Have you ever considered that you can eat your antihistamines? We have all heard the term “food is medicine,” and allergy support is no exception. Many amazing foods can help you combat allergies, at the very least help relieve symptoms. Your diet is the first indicator of how you are going to feel, so why not eat foods that will help you ward off the blues from allergies this season, without having to resort to OTC antihistamines that can leave you sluggish, in a fog and dry-mouthed? Here are 5 of our favorites:

Live Cultures

Foods with probiotics are proven to be anti-inflammatory and anti-allergy superheroes.1 We suggest good, organic, whole fat yogurt or kefir that is low in sugar. Other good sources are high-quality sauerkraut, kombucha drink, naturally yeasted sourdough bread and miso. Be sure to keep plenty of these foods integrated into your diet to keep allergies at bay.

Vitamin C Fruit Salad

Vitamin C provides a 1-2 punch to allergies by acting as an anti-inflammatory and indirectly blocking histamines, therefore offering much needed allergy support.2 We suggest making a big, beautiful batch of fruit salad to snack on throughout the day, packed with Vitamin C. Papaya, strawberries, pineapple, kiwi, mango, watermelon, oranges and apples are all high in Vitamin C. Try mixing them together with a little drizzle of local honey, a dash of fresh lime juice and a pinch of cayenne pepper.

Pho

A traditional Vietnamese rice noodle soup is a great allergy relief food. The basic broth in Pho (pronounced fuh) has toasted star anise, clove and cinnamon, all spices that really help with nasal congestion. Add salty broth and spicy heat from chiles and your sinuses will be draining and thanking you.

Walnuts

Foods rich in Omega-3s are terrific anti-inflammatory foods. Walnuts are a great source of Omega-3s and other essential minerals.3 We like ours raw, but also try some toasted walnut butter on your morning toast or a handful mixed into your oatmeal.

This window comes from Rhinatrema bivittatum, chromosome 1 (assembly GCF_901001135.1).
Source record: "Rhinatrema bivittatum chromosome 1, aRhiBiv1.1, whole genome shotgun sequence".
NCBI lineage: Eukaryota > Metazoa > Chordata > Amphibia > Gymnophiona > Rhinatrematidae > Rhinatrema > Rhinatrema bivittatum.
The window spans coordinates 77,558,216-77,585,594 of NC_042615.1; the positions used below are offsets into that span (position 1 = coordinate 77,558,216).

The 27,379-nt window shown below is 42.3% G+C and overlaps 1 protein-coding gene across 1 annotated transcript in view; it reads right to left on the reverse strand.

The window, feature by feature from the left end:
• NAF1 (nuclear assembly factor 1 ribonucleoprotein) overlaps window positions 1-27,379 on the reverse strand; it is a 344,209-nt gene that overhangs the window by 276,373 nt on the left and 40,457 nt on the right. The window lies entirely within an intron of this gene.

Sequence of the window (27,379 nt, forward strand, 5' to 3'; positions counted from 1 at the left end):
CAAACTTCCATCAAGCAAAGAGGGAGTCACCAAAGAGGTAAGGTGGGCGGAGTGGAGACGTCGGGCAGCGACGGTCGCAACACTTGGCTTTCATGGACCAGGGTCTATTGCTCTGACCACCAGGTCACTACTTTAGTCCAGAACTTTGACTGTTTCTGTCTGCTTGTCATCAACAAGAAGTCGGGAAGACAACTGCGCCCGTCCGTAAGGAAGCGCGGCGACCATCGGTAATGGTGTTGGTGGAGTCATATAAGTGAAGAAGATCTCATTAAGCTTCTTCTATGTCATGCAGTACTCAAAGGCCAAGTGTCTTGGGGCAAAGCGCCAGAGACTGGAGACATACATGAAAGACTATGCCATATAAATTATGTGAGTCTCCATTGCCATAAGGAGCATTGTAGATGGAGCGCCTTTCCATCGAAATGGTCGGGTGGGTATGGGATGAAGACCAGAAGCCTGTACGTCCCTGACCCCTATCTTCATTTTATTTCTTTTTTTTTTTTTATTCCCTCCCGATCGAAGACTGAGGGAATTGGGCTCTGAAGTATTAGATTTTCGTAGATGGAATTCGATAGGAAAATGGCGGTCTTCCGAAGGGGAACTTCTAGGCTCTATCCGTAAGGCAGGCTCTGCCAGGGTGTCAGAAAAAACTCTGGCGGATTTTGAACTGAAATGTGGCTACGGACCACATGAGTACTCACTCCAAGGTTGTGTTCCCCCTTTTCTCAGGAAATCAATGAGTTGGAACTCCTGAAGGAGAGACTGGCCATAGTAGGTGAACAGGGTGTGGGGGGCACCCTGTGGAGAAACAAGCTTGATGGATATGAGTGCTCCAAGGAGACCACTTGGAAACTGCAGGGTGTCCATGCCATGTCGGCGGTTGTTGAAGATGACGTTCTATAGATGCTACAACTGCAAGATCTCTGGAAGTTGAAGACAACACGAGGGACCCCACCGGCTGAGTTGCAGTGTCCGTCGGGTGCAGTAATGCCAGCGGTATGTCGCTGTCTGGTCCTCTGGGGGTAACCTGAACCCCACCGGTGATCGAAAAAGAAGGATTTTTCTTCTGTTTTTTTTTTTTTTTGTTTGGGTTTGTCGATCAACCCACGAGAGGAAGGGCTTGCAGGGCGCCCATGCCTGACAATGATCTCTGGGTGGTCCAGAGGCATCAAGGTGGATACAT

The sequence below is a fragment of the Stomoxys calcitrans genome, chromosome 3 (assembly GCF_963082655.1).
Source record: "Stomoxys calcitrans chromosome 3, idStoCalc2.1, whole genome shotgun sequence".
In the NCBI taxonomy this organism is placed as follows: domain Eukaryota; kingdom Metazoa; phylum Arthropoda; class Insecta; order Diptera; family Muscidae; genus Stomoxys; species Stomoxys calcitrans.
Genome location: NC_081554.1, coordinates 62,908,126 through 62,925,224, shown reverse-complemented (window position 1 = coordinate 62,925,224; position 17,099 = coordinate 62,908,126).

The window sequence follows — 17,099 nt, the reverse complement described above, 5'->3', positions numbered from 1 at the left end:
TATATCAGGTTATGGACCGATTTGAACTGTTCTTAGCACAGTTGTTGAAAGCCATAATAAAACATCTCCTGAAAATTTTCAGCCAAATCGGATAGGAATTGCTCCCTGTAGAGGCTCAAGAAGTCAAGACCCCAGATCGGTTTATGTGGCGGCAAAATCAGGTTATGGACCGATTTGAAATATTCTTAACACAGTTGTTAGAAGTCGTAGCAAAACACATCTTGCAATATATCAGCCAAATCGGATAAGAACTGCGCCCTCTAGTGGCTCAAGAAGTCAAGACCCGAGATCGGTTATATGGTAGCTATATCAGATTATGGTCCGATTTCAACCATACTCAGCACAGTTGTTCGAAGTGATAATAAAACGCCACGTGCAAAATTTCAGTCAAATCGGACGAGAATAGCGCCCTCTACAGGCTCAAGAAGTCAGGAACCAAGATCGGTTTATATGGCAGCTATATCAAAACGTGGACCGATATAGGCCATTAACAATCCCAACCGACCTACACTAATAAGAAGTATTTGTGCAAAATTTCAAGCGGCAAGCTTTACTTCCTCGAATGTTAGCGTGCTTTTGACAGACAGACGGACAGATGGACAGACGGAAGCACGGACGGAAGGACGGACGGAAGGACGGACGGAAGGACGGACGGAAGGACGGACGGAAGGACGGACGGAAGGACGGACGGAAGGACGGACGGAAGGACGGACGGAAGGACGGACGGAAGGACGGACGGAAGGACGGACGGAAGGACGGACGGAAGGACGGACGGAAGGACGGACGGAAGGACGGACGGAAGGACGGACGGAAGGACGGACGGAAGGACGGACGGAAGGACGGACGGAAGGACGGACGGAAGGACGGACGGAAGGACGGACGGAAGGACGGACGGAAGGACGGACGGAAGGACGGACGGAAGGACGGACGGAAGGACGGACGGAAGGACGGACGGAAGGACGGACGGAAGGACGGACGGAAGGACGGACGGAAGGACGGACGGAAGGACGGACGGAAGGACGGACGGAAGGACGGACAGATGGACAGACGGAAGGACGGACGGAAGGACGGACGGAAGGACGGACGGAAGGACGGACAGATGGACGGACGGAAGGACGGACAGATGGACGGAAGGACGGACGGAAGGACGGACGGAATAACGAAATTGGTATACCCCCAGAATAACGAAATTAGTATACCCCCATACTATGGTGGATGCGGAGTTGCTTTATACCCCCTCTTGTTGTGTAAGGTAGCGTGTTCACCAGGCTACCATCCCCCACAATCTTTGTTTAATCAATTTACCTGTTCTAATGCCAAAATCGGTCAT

Get Your Flavonoids

Flavonoids from plants, such as quercetin, can regulate mast cells and lower the making of and release of histamine.2 Foods highest in quercetin are tea (green and black), capers, fresh dill, hot peppers, buckwheat, bee pollen, cocoa, red onions, scallions, cranberries, kale and spinach, to name a few.

To get you started on your road to allergy recovery, we’ve put together a meal for you to try, packed full of flavonoids. Be sure to add a nice glass of iced or hot green tea!

Albacore Tuna Nicoise Style Salad on Toasted Buckwheat Bread

1 can high-quality, high-fat Albacore tuna packed in olive oil

1 teaspoon capers, minced

1 teaspoon fresh dill, chopped

2 tablespoons red onion, minced

2 tablespoons celery, small diced

½ yellow hot wax pepper, minced

1 teaspoon red wine or balsamic vinegar

1 teaspoon grainy mustard

1 tablespoon plain Greek yogurt

½ cup fresh spinach or kale

2 slices buckwheat bread, toasted

In a bowl, mix together all of the ingredients except the spinach and bread until well combined. Season the tuna salad with sea salt and fresh cracked pepper. On a plate, top your toast with fresh spinach and then a hearty scoop of the tuna salad on each piece and enjoy open-faced.

Cocoa Banana Smoothie

¼ cup raw cocoa nibs

2 teaspoons local raw honey

1 frozen banana

1-2 cups nut milk of choice

1 teaspoon bee pollen

½ teaspoon cinnamon

1 pinch sea salt

In a blender, blend all ingredients until very well combined. You can also garnish with a little bee pollen instead of blending it in. If it is not sweet enough for you, try adding one or two pitted dates.

Integrating these foods into your diet is not complicated, you just have to remember to put them on your grocery list. Planning ahead with food can be tough, but the rewards will outweigh the labors when you are allergy-free and clear-headed this season.

References

  1. http://www.medicaldaily.com/probiotics-may-improve-seasonal-allergies-quality-life-332014
  2. http://www.altmedrev.com/publications/5/5/448.pdf
  3. http://www.naturopathic.org/content.asp?contentid=36

*These statements have not been evaluated by the Food and Drug Administration. This product is not intended to diagnose, treat, cure or prevent any disease.